This month's cover story looks at Friendster, a great idea, backed by the best and brightest of Silicon Valley, that somehow didn't take. What happened? The answer—which I learned in interviews with founder Jonathan Abrams, investors, and employees—is a combination of hubris, mismanagement, and bad luck, driven by Abram's decision to take on a load of VC funding.
One aspect of the Friendster story that's gotten more attention lately—including a column in Wednesday's Wall Street Journal—has been the site's popularity in the Philippines, Malaysia, Singapore, and Indonesia. The Journal suggests that this popularity may one day be the saving grace of a company that, as of April, had yet to turn a profit. But the Southeast Asian users, who are worthless to most American advertisers, were also a key reason Friendster failed to blossom, sucking bandwidth and slowing down an already slow website.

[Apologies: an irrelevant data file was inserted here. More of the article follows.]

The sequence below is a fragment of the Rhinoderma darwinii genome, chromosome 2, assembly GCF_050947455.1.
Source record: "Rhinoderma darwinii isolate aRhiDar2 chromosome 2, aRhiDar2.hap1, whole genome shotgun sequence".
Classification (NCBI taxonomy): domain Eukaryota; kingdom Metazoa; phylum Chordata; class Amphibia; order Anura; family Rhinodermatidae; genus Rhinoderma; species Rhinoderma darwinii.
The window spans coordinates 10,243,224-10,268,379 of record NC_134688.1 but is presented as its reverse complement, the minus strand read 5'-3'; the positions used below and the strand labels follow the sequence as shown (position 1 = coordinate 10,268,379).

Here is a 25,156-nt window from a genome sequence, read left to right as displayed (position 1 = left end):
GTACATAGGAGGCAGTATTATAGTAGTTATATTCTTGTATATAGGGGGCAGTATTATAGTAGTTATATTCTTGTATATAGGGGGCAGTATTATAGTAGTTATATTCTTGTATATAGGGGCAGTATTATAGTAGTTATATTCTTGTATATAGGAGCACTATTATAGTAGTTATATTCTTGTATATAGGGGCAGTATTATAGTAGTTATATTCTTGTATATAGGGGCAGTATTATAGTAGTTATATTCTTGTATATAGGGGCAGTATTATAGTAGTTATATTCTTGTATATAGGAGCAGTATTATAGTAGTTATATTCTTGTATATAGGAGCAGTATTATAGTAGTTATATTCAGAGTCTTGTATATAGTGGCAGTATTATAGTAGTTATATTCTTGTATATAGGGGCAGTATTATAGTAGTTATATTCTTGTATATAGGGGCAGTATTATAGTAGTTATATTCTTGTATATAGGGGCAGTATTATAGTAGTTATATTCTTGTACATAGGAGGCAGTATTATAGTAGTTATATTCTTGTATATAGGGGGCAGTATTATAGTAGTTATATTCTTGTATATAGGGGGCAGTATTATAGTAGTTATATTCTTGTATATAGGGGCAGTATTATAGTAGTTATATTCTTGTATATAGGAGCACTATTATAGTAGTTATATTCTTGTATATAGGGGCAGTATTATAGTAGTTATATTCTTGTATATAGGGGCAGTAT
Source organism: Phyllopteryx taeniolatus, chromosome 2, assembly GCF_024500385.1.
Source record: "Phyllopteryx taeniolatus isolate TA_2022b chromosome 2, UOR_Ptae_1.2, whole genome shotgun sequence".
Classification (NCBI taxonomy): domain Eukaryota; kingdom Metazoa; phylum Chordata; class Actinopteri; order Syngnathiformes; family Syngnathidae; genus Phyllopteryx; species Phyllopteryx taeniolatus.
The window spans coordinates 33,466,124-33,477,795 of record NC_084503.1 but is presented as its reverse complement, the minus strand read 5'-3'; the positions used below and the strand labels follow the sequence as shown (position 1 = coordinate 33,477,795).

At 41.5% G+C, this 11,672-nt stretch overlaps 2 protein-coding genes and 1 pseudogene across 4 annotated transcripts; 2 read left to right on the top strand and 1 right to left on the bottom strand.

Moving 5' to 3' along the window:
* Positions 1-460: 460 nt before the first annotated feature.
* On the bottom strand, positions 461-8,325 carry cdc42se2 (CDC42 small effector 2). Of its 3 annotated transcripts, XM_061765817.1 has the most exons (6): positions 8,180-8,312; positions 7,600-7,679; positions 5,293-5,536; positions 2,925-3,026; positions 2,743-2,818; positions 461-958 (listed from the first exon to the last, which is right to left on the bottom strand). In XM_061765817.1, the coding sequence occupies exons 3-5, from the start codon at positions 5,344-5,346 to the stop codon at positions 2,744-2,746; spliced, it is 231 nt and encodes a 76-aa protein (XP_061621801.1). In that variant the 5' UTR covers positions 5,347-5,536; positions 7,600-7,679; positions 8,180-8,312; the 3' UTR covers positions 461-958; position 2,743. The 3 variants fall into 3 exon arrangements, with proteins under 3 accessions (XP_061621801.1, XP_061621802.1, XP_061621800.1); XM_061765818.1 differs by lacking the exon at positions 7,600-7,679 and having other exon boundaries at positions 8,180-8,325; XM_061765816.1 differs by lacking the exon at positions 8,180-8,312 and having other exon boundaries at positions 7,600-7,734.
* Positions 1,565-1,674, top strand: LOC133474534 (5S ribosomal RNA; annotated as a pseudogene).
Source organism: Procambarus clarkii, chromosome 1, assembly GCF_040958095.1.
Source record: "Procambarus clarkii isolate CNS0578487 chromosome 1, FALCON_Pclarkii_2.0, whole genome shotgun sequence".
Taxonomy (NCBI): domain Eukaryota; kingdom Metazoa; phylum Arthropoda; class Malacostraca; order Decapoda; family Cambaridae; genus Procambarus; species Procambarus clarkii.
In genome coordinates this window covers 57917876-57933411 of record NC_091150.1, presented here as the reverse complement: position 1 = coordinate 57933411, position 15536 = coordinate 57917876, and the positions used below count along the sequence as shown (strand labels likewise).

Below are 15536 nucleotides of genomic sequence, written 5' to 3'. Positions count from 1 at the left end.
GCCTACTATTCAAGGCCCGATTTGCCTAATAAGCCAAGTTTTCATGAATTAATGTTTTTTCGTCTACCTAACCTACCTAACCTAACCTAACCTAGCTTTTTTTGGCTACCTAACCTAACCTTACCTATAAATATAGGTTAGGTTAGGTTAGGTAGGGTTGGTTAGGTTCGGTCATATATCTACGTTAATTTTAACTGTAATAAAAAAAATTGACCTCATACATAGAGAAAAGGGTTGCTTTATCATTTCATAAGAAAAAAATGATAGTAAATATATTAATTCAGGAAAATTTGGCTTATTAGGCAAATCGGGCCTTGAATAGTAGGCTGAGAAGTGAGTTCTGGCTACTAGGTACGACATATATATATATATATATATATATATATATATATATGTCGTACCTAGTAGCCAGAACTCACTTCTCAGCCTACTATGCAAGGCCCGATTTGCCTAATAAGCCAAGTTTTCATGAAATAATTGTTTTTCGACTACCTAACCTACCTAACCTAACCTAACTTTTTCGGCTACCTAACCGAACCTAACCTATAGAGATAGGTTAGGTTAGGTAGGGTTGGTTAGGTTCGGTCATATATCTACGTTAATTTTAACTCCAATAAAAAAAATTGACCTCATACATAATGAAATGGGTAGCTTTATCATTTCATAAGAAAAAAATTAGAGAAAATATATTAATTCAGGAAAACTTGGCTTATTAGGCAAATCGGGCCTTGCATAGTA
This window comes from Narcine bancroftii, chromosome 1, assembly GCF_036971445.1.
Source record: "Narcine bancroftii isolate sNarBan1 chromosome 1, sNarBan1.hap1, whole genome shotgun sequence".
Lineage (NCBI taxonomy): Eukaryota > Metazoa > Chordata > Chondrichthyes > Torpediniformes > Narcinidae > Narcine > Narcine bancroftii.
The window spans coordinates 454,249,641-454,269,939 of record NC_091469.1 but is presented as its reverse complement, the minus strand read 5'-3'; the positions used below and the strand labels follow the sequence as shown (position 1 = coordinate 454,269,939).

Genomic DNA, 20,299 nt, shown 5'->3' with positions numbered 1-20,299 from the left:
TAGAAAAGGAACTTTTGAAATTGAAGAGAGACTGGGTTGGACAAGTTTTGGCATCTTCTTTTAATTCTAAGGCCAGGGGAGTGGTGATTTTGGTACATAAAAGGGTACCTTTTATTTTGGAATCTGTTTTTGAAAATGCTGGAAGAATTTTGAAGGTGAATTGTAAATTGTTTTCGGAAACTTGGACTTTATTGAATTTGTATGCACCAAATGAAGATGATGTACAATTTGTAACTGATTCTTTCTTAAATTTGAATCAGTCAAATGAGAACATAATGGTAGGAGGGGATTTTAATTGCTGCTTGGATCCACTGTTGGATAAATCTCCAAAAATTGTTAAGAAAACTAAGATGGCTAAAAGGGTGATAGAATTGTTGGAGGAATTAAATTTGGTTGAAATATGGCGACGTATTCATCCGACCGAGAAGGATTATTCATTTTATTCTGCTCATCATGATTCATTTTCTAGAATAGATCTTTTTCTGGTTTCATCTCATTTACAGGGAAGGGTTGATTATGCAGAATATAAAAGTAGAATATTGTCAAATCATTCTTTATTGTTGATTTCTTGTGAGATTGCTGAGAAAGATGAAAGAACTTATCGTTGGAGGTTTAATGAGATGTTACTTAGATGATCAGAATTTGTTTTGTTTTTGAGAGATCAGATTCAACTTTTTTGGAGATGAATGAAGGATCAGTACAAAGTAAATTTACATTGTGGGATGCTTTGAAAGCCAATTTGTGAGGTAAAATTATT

How does this happen? A former employee explained it to me this way: With social networks, you don't pick your users, they pick you. Google launched Orkut as a Friendster competitor in 2004. It never caught on in America, but it's the most popular social network in Brazil.
Another way to answer this question is with a name: Carmen Leilani De Jesus, patient zero of Friendster's unwitting South Asian expansion. An acquaintance of Abrams and the 91st person to join the site, she was the first American user to "Friendster" someone in Southeast Asia. The rest is history—Carmen's friends found other friends and so on, until more than half of the site's traffic was coming from the other side of the world.
Considering the fact that Friendster has never been available in any language other than English, that's a testament to the power of the Abrams's vision—a simple piece of software that allowed users to see how they fit into their world. It's also, given that these users helped cause the site to buckle, a testament to the tenuousness of such visions.